Bus Boy.

Ahh, one of my favorite Seinfeld episodes. Many Seinfeld lovers would remember the episode but for those of you who do not, here is the clip:

Did you see how the manager treated the busboy for something he may have done by mistake?

He was scolded and then…


The reason why I showed this clip is – people make mistakes.

I know.

Sometimes they are unmotivated. Other times they might be lazy or tired.

But it doesn’t mean you should just fire them (which, unfortunately is the usual course taken by a lot of restaurant owners.)

There are better ways to do this.

In this post, I will discuss different ways you can take to motivate your restaurant employees.

But before that, let’s discuss the possible reasons behind such behaviour.

Put yourself in their shoes and think for a second. Why would you be grumpy, lazy or just unmotivated (or demotivated) at work?

  • My work is inferior.
  • I don’t know where my life is heading. Do I have any room at all to grow my career?
  • There’s no sense of security here. It feels like I can be fired anytime.
  • No ones cares that I put extra effort into my work.
  • There’s no training and development here. I have no way to learn new skills in the restaurant business. What am I doing here?
  • I have too much work to do all the time.
  • There is no place I can go to take a break or rest for a while. I have to keep standing here.

What do you think happens next?

They either deal with the stress themselves, or leave you. But note: wayyy before that, their motivations and behaviours have already impacted your reputation and customer service.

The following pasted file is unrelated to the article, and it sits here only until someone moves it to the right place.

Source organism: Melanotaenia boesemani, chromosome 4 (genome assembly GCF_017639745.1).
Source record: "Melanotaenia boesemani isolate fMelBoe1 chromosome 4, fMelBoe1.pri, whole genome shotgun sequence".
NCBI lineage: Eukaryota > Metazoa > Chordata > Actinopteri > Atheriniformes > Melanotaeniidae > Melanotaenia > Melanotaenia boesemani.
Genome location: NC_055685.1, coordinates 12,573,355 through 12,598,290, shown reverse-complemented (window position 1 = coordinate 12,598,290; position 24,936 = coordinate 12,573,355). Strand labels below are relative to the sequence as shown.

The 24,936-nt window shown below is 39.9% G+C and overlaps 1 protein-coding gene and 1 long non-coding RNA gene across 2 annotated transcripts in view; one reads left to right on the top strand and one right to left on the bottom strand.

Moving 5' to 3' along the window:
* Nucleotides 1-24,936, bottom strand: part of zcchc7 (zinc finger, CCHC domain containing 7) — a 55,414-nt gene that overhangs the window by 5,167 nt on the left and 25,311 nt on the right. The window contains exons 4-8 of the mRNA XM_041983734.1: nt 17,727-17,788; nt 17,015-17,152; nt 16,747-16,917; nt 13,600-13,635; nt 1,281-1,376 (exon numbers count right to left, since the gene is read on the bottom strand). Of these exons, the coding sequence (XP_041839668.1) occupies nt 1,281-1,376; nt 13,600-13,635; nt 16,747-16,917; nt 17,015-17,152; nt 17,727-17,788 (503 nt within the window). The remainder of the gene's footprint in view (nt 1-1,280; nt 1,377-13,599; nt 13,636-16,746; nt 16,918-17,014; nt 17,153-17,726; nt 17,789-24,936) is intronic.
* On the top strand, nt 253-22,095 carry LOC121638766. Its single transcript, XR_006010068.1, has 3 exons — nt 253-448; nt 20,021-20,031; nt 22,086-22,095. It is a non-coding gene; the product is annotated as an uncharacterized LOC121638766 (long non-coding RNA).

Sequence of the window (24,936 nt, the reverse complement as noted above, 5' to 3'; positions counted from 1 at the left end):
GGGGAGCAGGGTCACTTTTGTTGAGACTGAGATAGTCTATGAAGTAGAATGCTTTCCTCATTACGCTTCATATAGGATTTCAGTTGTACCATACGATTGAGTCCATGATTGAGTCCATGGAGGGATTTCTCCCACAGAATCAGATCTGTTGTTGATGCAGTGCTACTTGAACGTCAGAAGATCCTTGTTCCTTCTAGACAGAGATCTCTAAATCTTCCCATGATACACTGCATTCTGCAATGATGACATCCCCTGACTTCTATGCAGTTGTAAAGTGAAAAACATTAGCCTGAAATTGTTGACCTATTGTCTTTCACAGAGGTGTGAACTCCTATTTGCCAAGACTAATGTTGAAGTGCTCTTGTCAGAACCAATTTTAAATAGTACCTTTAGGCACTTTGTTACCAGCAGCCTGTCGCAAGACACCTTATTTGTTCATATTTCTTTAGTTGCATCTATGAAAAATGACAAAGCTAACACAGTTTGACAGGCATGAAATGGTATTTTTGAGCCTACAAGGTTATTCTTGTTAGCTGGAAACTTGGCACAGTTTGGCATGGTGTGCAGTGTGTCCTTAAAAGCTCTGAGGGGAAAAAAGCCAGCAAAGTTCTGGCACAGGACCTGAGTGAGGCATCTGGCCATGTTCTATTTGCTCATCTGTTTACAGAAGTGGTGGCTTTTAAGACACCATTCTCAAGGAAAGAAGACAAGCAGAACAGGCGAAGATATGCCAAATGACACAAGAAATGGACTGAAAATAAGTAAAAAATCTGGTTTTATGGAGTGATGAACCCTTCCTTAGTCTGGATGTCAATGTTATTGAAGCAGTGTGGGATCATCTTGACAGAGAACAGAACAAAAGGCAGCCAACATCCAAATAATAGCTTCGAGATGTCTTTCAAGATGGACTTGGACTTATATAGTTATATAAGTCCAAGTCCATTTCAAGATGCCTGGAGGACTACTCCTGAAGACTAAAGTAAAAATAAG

Demotivated or frustrated employees may:

  • Focus on themselves to deal with their stress levels. Instead of going above and beyond to ensure customer satisfaction, they may provide poor customer service due to the budding resentment against the restaurant.
  • Feel unengaged by the restaurant, which results in absenteeism, accidents or decreased sales.

Kevin Kruse, CEO of LEADx.org talks about employee engagement and its relationship with profit in this diagram:

Source: Forbes

  • Think they do not have the required knowledge to deliver his/her best. This happens when they are unaware of the organisation’s expectations.

Look at this review on TripAdvisor:

Or this review:

As a result, your customers will be unhappy and may not return (or recommend) your restaurant. This ends up decreasing your revenues and affecting the goodwill of your restaurant business.

With that said, here are 7 simple tips on how you can motivate your restaurant employees to do better.

7 Simple Tips To Motivate Your Restaurant Staff

1. Work at the same level with other staff

I get it. You have lots to manage in a day.

But you should occasionally perform the same tasks carried out by the cooks, waiters or the busboy.

Offer them a helping hand if you see them stressed out. You could take over the job of the waiter by taking their orders, clear the tables or open the doors for your customers to exit.

For example, ask your new customers what would they like to have and take their order, clear the table once in a while or open the doors for your customers to exit.

You want to build a positive culture in your workplace by flattening the hierarchy and eliminating feelings of superiority and authority..

When your employees feel that you are willing to work at their level, they will become more encouraged and productive.

2. Recognizing their efforts and appreciating them

There are many ways of doing this well.

Here are some examples:

  • Discuss their achievements

You can discuss their achievements in your daily staff meetings. Most of the times, a simple “he did a really good of managing that cranky customer” is enough to motivate them. In my previous job, we used to have a weekly meeting to discuss the positive feedback for several employees.

It worked wonders!

  • Employee of the month

You can have an employee of the month from each department. Pin a photo of the employee on a board (Wall of Fame) or give them a badge to wear. People love to be acknowledged and appreciated for their work.